Arenas Catalán and Leijten on social rights at the Staatsrechtconferentie
This year’s Staatsrechtconferentie (Constitutional Law Conference) was held at the University of Amsterdam on 13 December 2019 and dedicated to the topic of the Economic Constitution. Dr. Eduardo Arenas Catalán, lecturer at the Europa Institute, presented his paper Where do social rights begin? Dr. Ingrid Leijten, Assistant Professor at the Institute of Constitutional and Administrative Law, presented and discussed the papers of both Arenas Catalán and Dr. Katja Swider (University of East Anglia).
In his contribution, Arenas Catalán provided a critical assessment of the conceptual divide that separates and distinguishes civil from social rights. Arenas Catalán’s paper argues that progress in social rights is not sufficiently linked to equality of condition, and that social rights are limited to entitlements oriented to ensuring survival.
Noting the existence of an overlap between official definitions of social rights and recent jurisprudential developments in the area of civil rights, Arenas Catalán’s paper proposed to supplement the interpretation of human rights law with the principle of solidarity. The conceptual focus on solidarity would allow social rights to acquire a distinctive meaning, exclusive of their own. In this re-conceptualization, social rights would go beyond minimum survival entitlements and would gradually challenge aspects of the public and private divide. Viewed in this way social rights could address the pressing economic gap generated by privileged access to social services run on the basis of market principles vis-à-vis their public counterparts.
In the context of the institutions of the Council of Europe, Arenas Catalán’s paper envisioned that as a result of these conceptual shifts, a more balanced division of labour between the European Court of Human Rights and the European Committee of Social Rights would ensue. As a result, a more genuine discussion on social rights would become possible. At the same time, it argued, important legal techniques such as the margin of appreciation doctrine and the principle of effectiveness could be applied more consistently.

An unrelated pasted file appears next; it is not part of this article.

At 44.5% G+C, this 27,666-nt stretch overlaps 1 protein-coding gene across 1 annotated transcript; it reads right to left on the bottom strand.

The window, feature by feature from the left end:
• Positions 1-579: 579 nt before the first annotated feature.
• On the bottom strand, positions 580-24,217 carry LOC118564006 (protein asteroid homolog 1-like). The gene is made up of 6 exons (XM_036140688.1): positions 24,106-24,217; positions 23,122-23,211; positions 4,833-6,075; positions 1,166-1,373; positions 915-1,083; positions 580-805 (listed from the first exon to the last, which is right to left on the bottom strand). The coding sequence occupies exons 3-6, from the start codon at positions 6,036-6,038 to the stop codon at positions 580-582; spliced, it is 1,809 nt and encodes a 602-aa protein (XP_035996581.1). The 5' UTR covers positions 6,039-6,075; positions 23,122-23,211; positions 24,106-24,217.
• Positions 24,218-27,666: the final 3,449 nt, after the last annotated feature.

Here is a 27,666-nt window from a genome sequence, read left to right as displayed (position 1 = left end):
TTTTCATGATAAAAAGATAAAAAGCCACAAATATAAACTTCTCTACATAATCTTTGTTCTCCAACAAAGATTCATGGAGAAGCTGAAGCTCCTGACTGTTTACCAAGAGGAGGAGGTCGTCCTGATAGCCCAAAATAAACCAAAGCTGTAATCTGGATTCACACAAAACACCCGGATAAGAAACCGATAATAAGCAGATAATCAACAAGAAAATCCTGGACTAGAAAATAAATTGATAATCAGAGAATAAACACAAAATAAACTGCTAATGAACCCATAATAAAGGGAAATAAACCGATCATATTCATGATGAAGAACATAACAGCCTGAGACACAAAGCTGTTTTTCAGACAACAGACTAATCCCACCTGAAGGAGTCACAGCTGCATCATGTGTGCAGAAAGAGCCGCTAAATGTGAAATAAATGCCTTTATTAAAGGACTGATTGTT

Reacting to Arenas Catalán’s paper, Leijten acknowledged the value of a contribution that rethinks important doctrinal categorizations. Yet, Leijten was cautious about the willingness and possibility of the European Court of Human Rights to opt for a stricter division of labour, where social rights would be considered beyond its competence on the basis of rationae materiae considerations. Moreover, Leijten argued that the role for social rights is limited, and that Arenas Catalán’s notion of a deeper egalitarianism and his critique of the institutional parallelisms generated by the public and private divide could be too political for effective legal operationalization in terms of rights, so that there is reason not to forego indivisible (minimum) protection at this moment.